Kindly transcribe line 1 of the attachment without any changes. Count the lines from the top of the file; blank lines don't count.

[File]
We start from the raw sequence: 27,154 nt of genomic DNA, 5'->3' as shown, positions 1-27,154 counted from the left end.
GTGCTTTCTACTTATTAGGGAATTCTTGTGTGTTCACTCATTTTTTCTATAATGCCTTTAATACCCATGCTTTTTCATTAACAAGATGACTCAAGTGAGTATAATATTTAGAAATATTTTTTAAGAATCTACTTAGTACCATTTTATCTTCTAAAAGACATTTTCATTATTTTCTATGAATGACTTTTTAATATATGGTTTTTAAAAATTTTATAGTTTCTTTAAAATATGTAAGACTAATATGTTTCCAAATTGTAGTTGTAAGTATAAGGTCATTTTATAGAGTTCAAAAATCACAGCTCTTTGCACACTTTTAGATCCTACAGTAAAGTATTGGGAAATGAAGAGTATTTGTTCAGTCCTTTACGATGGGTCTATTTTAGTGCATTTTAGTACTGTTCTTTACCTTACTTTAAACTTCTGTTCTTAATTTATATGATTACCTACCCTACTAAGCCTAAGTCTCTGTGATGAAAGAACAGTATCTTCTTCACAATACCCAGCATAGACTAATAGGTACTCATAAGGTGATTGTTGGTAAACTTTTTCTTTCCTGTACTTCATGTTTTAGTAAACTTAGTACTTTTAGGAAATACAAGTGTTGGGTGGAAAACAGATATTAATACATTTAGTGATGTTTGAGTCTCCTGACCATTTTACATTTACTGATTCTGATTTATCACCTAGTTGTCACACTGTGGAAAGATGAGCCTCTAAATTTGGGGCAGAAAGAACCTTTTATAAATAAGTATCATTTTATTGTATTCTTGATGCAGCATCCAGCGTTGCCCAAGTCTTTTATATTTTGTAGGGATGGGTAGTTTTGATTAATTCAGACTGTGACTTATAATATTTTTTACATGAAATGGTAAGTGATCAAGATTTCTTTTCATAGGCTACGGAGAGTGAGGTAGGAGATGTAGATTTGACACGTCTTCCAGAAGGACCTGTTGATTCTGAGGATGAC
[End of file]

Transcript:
We start from the raw sequence: 27,154 nt of genomic DNA, 5'->3' as shown, positions 1-27,154 counted from the left end.